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#John Horgan’s majority win in 10 key charts

#John Horgan’s majority win in 10 key charts

Whatever the mail-in ballots say, the B.C. NDP has won a majority government. Here’s a look at where the party is making gains—and at whose expense.
Pandemic elections sometimes come with big, temporary caveats that bear mentioning before almost anything else. In British Columbia, John Horgan’s New Democrats won a comfortable, predictable majority government on Oct. 24 after a snap election call. Nobody believes that thousands of uncounted mail-in ballots will change the basic outcome. But pre-election polling predicts those late-comers will lean heavily to the NDP, which might flip a couple of tightly contested ridings. That means any post-election analysis could, after a final count of the votes, shift at the margins.

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In any event, Horgan’s win was decisive. The NDP flipped 13 Liberal ridings and swiped another from the Greens. Thanks to a provincial parsing of 2016 federal census data, we know the party dominated districts with high immigrant populations and wiped the floor in the ridings with the longest commutes. These 10 charts, which we’ll update after the final results are released, explain where Horgan’s team made the most gains—in more detail than “in a whole lot of places.”

These ridings swung from the Liberals to NDP

Where the Liberal vote plummeted most, in three ridings east of Vancouver, the centre-right party might still have the lead before the mail-in count if not for Conservative and independent challengers. Jason Lum, a Chilliwack city councillor and chair of the Fraser Valley Regional District who ran as an independent in Chilliwack-Kent, is running a close third after increasing the riding’s “other” vote by more than 25 per cent. The Liberal incumbent, Laurie Throness, trails the NDP’s Kelli Paddon. In the neighbouring Chilliwack riding, Conservative Diane Janzen (a former Liberal) charged into third place in preliminary results. And in Langley-East, another Conservative named Ryan Warawa—the son of the late Tory MP Mark Warawa—also managed to increase his party’s vote share.

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This chart shows how every major party’s share of the vote shifted between 2017 and 2020 in ridings that flipped from the Liberals to NDP.

The five ridings where the Green vote dropped most

It’s no secret the NDP wanted to capitalize on strong polling numbers and trounce the Green Party that had, for three years, helped the New Democrats remain in power. And in the five ridings where the Green vote dropped the most from one election to another, the NDP was the clear beneficiary. In Oak Bay-Gordon Head, a Victoria-area riding on Vancouver Island, former NDP MP Murray Rankin made a successful political comeback—and has so far scooped up almost every vote shed by the Greens. The third party’s poor showing also contributed to a possible NDP pickup in the interior riding of Boundary-Similkameen.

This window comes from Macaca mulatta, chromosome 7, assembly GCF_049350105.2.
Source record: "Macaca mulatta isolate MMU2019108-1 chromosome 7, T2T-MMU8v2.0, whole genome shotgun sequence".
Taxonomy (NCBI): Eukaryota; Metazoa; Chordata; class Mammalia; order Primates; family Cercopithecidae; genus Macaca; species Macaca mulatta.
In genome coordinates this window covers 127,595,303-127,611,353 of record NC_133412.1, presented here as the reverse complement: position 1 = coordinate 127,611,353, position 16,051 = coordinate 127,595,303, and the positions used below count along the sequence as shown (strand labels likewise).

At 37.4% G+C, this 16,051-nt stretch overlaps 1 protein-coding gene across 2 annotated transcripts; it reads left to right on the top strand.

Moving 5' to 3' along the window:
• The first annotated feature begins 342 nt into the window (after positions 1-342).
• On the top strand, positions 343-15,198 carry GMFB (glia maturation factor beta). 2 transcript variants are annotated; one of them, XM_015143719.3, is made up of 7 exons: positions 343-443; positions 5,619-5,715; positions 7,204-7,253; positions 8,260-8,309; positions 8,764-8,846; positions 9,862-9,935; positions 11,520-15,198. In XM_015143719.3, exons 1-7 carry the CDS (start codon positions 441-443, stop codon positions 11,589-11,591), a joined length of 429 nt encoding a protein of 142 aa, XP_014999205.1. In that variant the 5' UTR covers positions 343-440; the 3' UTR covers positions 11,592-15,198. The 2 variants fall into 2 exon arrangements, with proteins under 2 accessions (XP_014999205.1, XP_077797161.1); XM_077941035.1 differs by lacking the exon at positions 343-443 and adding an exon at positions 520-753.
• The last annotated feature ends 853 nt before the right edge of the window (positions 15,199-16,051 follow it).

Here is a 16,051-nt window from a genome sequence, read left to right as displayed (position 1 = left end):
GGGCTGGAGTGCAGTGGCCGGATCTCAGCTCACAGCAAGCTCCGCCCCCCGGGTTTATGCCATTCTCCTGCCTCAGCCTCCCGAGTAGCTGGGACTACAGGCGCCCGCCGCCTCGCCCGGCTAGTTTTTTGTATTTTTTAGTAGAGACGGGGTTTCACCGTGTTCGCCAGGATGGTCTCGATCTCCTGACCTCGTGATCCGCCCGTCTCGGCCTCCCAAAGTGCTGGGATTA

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The vote shift in immigrant communities

In the corners of the province where the fewest residents are immigrants, there was virtually no movement between elections. But the NDP flipped seven ridings where the immigrant population ranged between 10 and 25 per cent, and seven more where immigrants comprised more than one-quarter of residents. Horgan’s team capitalized on Green losses in three suburban Richmond ridings that were close contests in 2017. (Note: these preliminary results do not reflect how immigrant communities voted, but simply illustrates the trend in ridings with the most immigrants.)

The vote shift in Indigenous communities

Maybe New Democrats hope three years of work on reconciliation initiatives might ingratiate them to Indigenous voters. But preliminary results indicate that ridings with the most Indigenous residents did not shift en masse to the party. That might have something to do with the government’s approval of the controversial Site C hydroelectric dam, or the premier’s handling of Wet’suwet’en opposition to the Coastal GasLink pipeline. Either way, the vast majority of the NDP’s gains appear to be in ridings with the fewest Indigenous residents.

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The vote shift where commutes are longest

When city-dwellers think of communities with tiny commutes, they might envision inner-city neighbourhoods where people can walk to work. But short drives to work are commonplace outside of major urban centres, too, where Liberals typically perform well. They’re ahead of the NDP, 10-9, in the ridings with the lowest proportion of 60-minute commutes. New Democrats made gains in cities with the longest commutes, including Surrey, Langley and Chilliwack.

The vote shift where the fewest car-commuters live

The election results have so far not turned on how many residents walk, cycle or take public transit to work rather than driving. No matter the proportion—under 10 per cent or over 30 per cent—Horgan’s NDP made gains. In the former Liberal stronghold of Parksville-Qualicum on Vancouver Island, where 9.32 per cent of residents don’t drive to work, Adam Walker holds a five-point lead over two-term MLA Michelle Stilwell. And in Vancouver-False Creek, a downtown riding where a stunning 65.68 per cent of residents walk, cycle or jump on transit, Brenda Bailey is up six points on former mayor and two-term Liberal Sam Sullivan.

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